The elk population in northern Yellowstone National Park/southern Montana is stable according to a new survey released this week.
Conducted by the Northern Yellowstone Cooperative Wildlife Working Group, the survey counted 4,912 elk in the region. That’s up from last winter’s count of 4,844 elk. All told, 3,758 elk were seen north of the Park’s boundaries, with the remaining 1,154 seen within Yellowstone. According to the Bozeman Daily Chronicle, this count is pretty standard when considered alongside counts from years past:
In a way it’s good news,” said Doug Smith, a Yellowstone National Park biologist. “We think we have a fairly stable elk herd.”
In the mid-1990s, the northern Yellowstone herd had been counted at about 19,000 elk. The highest count in recent years was in 2010, when biologists saw just more than 6,000.
The biologists didn’t count each individual elk in the region, and Smith said the number they ended up with represents a minimum. But, he said the results line up with similar counts conducted since about 2010, and indicate the population has not severely fluctuated up or down.
The count, which was done by airplane, happens every year. It documented sightings of individual elk and didn’t classify them by sex or age.
“The idea is to cover the whole range and count every single elk,” said Karen Loveless, a biologist with Montana Fish, Wildlife and Parks.
Loveless quickly adds, however, that the elk herd around northern Yellowstone may not be permanently stable. Indeed, last November, hunting in a portion of Hunting District 313 was closed prematurely. In addition, FWP officials recently proposed limiting the hunt in HD 313 to 75 elk, out of concern that the ratio between mature bulls and cows was skewing negatively in disfavor of stability. According to the Chronicle, 313 would sometimes average 1,500 hunted elk a year. And even though the survey declared the elk population “stable,” this assessment is, for the most part, generalized. From the Chronicle:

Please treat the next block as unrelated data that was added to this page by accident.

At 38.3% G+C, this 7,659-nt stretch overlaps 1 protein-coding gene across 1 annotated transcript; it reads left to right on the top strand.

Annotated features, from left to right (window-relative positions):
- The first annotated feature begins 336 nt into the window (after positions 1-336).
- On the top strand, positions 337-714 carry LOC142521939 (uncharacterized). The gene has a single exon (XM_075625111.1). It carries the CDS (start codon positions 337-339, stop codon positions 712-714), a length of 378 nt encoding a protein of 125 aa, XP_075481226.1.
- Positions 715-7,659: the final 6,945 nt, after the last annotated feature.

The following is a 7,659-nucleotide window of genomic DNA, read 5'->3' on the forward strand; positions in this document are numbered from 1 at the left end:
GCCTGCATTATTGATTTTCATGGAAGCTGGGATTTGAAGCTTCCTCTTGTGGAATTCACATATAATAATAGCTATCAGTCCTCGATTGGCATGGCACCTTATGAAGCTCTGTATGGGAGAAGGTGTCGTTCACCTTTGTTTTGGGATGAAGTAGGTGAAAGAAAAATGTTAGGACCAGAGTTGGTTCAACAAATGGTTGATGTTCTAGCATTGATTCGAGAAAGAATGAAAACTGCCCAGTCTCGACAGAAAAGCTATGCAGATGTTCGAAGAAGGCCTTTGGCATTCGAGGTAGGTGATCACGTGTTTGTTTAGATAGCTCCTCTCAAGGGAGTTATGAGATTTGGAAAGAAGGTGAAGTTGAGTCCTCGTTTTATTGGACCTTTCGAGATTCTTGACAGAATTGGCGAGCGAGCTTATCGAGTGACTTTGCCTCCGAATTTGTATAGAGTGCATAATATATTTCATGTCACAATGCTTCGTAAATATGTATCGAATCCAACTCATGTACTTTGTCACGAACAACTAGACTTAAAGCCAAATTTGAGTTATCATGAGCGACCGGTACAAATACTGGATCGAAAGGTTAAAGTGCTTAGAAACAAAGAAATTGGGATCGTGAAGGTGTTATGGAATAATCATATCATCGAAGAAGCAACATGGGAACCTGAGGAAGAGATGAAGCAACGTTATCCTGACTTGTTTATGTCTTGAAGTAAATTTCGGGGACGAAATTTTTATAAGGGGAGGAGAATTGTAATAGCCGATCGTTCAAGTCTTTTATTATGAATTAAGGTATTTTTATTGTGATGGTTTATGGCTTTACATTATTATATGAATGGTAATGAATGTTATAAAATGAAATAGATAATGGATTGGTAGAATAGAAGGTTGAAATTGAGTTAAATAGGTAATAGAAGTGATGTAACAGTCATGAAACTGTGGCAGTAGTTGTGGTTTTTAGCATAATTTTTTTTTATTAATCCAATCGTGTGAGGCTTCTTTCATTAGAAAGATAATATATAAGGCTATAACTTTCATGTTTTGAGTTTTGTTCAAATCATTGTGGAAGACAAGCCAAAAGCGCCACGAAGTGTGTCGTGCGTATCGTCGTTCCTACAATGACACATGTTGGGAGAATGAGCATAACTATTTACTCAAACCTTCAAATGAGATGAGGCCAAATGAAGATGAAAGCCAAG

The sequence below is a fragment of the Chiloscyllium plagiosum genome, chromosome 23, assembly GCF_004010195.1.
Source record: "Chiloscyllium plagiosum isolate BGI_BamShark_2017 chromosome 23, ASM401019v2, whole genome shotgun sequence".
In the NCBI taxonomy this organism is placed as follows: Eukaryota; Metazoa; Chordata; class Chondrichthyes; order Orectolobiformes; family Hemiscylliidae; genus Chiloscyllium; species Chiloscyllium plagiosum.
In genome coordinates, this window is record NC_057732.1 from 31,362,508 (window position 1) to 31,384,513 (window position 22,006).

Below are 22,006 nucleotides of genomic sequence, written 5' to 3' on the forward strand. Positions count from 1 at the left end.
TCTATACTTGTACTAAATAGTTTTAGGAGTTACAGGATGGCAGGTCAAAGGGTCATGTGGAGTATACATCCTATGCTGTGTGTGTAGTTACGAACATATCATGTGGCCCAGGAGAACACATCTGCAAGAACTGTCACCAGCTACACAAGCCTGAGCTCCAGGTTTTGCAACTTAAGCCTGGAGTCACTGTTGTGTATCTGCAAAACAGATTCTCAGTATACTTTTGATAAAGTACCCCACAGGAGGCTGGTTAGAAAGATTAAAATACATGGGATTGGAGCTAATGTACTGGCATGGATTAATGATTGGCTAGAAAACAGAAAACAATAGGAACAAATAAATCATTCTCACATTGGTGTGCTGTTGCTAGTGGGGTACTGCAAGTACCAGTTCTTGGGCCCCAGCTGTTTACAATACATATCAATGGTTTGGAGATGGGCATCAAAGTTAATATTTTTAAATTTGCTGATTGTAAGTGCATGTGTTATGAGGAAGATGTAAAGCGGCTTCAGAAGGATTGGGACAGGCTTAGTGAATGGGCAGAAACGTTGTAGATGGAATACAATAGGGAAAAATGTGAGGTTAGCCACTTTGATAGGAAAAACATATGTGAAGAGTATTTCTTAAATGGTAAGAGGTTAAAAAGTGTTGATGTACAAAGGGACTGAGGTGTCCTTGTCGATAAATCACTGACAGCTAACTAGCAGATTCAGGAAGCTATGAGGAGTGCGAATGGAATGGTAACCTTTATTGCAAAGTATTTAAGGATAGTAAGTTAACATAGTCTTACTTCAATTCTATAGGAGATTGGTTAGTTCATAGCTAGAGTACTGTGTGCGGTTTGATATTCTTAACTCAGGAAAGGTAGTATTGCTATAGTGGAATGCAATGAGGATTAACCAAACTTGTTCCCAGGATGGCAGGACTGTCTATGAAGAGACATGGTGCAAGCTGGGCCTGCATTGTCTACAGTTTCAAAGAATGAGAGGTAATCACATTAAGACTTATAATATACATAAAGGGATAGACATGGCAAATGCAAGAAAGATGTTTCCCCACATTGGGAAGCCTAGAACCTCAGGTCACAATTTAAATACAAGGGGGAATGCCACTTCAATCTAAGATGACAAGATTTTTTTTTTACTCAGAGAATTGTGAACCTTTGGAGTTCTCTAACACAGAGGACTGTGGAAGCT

Because this count didn’t classify the animals by age or sex, it didn’t weigh in on that debate. But, Loveless flew over the region for a separate survey in late December and kept track of the bulls she saw in that hunting district.
She saw 116 brow-tine bulls, which are bulls older than about 2 years. Of those, she said about 44 percent were six-point or better, and about 56 percent were five-point or smaller.
She said she wasn’t sure how many elk they missed in that count, but that what she saw “corroborates what we’ve been saying all along.”
The past few years have been a bit tumultuous for Yellowstone elk. The reintroduction of wolves, along with a surge in Yellowstone’s bison population, has undoubtedly affected the movement and behavior of elk, with more migrating north in winter.
A final ruling on hunting in HD 313 is expected by February.